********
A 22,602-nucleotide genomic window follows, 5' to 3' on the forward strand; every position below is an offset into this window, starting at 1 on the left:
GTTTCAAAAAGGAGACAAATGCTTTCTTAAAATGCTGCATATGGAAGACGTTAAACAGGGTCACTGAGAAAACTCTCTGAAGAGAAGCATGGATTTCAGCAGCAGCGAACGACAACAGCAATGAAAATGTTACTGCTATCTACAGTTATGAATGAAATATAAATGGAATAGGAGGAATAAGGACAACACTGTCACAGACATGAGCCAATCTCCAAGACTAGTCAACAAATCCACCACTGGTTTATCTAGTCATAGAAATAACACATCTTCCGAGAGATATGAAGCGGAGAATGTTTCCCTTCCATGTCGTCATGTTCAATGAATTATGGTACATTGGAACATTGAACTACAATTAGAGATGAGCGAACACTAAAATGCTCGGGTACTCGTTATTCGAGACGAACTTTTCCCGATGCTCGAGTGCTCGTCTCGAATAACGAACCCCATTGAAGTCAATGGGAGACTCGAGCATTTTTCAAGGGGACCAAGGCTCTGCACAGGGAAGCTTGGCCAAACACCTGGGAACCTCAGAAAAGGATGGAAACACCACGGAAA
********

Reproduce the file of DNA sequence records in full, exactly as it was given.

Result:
A 22,602-nucleotide genomic window follows, 5' to 3' on the forward strand; every position below is an offset into this window, starting at 1 on the left:
GTTTCAAAAAGGAGACAAATGCTTTCTTAAAATGCTGCATATGGAAGACGTTAAACAGGGTCACTGAGAAAACTCTCTGAAGAGAAGCATGGATTTCAGCAGCAGCGAACGACAACAGCAATGAAAATGTTACTGCTATCTACAGTTATGAATGAAATATAAATGGAATAGGAGGAATAAGGACAACACTGTCACAGACATGAGCCAATCTCCAAGACTAGTCAACAAATCCACCACTGGTTTATCTAGTCATAGAAATAACACATCTTCCGAGAGATATGAAGCGGAGAATGTTTCCCTTCCATGTCGTCATGTTCAATGAATTATGGTACATTGGAACATTGAACTACAATTAGAGATGAGCGAACACTAAAATGCTCGGGTACTCGTTATTCGAGACGAACTTTTCCCGATGCTCGAGTGCTCGTCTCGAATAACGAACCCCATTGAAGTCAATGGGAGACTCGAGCATTTTTCAAGGGGACCAAGGCTCTGCACAGGGAAGCTTGGCCAAACACCTGGGAACCTCAGAAAAGGATGGAAACACCACGGAAA